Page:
Figure 2
figure 2

Demultiplexing collective attention into specific activities. Different social actions contribute to online collective attention. Here we disentangle three different actions – lines and dots in different colors in each panel – and show their intensity (y–axis) over time (x–axis), as well as their combination (Overall Volume). Each of the 15 panels shows a spike reflecting a burst of activity (the time of the spike is indicated by a red dot). Spikes were automatically detected in the time series of overall volume (see Materials and Methods section for details on the detection method). Each column of three panels shows spikes due to different social actions, as indicated by the label in the lower corner (the first column shows three spikes originated from tweets, the second column shows three spikes originated from retweets, etc.). Multiple spikes occur during different exceptional events, the event of each spike is indicated in the label in the top-left corner of each panel.

Characterizing bursty activity in collective attention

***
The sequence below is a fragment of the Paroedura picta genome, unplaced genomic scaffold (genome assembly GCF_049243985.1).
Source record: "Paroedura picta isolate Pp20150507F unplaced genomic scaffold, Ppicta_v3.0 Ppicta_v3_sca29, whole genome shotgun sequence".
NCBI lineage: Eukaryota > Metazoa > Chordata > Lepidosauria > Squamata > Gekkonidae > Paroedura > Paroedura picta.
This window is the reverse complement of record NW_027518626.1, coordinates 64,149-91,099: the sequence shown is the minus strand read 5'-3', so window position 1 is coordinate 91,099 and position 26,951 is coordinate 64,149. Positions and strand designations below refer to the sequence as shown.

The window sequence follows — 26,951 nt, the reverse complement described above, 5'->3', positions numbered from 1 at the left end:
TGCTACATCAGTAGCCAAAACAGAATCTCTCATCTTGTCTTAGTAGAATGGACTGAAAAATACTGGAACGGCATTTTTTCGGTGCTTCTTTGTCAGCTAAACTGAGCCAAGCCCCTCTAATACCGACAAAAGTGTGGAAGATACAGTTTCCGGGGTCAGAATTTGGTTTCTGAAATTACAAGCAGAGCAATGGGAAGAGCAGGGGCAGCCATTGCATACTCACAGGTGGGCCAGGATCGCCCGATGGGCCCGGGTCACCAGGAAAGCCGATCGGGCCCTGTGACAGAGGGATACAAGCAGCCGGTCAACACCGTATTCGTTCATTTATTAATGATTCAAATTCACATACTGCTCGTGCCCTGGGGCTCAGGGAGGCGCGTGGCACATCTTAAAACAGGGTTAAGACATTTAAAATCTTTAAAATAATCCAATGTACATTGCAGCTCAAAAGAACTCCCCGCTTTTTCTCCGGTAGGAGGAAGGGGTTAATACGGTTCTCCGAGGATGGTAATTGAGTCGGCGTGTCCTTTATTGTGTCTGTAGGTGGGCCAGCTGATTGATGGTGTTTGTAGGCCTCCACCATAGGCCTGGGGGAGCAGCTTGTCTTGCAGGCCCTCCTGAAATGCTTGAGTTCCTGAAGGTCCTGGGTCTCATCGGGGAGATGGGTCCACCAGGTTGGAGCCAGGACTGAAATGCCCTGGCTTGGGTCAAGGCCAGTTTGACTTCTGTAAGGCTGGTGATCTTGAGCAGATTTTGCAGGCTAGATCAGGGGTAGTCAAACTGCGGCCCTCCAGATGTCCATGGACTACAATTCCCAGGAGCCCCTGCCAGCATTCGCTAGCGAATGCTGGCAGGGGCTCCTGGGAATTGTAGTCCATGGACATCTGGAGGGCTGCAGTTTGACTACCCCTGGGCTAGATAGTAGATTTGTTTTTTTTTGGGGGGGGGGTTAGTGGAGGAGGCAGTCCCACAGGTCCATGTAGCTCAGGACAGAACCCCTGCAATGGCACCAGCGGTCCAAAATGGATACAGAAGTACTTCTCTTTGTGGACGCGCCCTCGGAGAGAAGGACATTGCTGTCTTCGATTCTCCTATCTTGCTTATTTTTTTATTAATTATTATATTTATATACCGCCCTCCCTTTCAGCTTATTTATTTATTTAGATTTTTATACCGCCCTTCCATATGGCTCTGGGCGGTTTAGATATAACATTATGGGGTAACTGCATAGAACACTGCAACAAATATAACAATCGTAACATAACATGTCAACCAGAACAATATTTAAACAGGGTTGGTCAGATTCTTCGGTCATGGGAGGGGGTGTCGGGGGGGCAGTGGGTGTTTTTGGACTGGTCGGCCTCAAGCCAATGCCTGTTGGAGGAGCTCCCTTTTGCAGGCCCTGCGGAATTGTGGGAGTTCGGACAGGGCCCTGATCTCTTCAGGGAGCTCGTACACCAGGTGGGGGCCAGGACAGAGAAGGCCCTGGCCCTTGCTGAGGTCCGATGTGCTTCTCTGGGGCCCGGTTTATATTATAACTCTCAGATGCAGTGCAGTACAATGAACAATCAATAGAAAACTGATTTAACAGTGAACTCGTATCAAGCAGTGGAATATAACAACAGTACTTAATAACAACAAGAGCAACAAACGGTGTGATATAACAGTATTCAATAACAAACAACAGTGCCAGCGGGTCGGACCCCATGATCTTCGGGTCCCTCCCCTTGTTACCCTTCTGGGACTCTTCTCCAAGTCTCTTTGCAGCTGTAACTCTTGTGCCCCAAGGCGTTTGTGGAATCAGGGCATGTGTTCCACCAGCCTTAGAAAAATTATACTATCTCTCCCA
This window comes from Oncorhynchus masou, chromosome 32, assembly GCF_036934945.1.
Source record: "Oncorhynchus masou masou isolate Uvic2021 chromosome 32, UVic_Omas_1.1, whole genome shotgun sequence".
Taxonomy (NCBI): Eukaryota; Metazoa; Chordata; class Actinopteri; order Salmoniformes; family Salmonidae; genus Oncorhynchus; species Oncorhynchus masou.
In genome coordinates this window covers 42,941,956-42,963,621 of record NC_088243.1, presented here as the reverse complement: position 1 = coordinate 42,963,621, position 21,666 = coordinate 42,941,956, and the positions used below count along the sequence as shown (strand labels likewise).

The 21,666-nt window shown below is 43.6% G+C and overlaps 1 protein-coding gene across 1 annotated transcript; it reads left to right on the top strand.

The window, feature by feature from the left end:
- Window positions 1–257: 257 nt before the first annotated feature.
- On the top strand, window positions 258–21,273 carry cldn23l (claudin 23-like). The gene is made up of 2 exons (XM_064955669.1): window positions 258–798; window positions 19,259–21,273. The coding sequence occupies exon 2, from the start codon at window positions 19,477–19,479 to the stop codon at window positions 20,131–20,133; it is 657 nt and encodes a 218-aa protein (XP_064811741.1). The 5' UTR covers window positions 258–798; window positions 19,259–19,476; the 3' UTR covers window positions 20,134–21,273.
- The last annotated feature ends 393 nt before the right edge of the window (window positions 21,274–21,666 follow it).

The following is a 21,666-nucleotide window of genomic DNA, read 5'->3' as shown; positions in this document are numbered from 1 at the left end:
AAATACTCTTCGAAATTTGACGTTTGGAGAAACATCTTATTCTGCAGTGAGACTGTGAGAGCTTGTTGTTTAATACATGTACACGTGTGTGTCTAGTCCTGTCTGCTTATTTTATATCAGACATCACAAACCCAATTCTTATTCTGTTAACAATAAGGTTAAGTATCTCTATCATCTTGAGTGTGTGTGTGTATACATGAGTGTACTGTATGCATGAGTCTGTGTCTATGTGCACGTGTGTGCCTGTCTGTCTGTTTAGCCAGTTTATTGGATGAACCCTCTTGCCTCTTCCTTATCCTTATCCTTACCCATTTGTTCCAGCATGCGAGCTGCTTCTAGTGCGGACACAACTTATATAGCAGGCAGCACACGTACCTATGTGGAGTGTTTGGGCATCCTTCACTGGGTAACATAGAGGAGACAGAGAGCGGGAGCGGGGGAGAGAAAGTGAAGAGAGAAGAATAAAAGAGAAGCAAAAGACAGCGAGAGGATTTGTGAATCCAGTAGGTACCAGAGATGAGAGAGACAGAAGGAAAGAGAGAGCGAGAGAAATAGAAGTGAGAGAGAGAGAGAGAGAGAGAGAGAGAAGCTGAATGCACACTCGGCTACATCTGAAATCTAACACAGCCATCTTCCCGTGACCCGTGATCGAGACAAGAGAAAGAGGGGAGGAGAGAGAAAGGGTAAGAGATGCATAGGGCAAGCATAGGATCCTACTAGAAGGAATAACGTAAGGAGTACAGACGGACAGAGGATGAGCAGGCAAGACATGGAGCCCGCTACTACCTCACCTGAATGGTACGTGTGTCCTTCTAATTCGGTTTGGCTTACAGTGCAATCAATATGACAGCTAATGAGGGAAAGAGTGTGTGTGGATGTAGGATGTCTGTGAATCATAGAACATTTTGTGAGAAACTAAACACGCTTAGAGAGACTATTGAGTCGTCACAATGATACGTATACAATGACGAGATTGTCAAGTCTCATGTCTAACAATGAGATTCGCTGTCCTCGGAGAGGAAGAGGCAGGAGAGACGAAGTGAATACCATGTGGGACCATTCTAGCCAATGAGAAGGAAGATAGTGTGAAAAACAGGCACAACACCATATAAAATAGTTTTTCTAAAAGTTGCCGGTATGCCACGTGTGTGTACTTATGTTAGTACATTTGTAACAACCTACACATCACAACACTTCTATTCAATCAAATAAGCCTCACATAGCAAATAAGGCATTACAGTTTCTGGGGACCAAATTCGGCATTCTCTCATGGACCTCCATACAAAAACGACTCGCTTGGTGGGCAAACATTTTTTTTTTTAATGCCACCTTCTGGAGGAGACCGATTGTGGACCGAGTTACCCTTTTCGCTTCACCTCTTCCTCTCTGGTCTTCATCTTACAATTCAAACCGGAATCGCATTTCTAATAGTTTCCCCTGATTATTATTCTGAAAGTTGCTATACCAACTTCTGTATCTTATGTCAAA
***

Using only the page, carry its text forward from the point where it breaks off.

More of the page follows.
What type of mechanisms can be responsible for the spiky online activity summarized above? Recent studies attempted to relate the overall collective activity to peculiar characteristics of the underlying social structure or the influence of endogenous and exogenous factors31. The extremely fast and socially-dominated nature of spikes point towards a mechanism of reinforcement of collective behaviour taking place endogenously in the social network. Our hypothesis is that the variety of fluctuations observed in empirical data are due to the interplay between topological effects, related to the individual’s neighborhood and social connectivity, and cognitive effects, related to the individual’s bias towards activity from specific users. Both effects are known to concentrate the attention in the few most connected users. This motivates us to search for mathematical models that account for the spiky collective attention observed in online platforms such as Twitter and that just depend on individual’s relationships and interactions.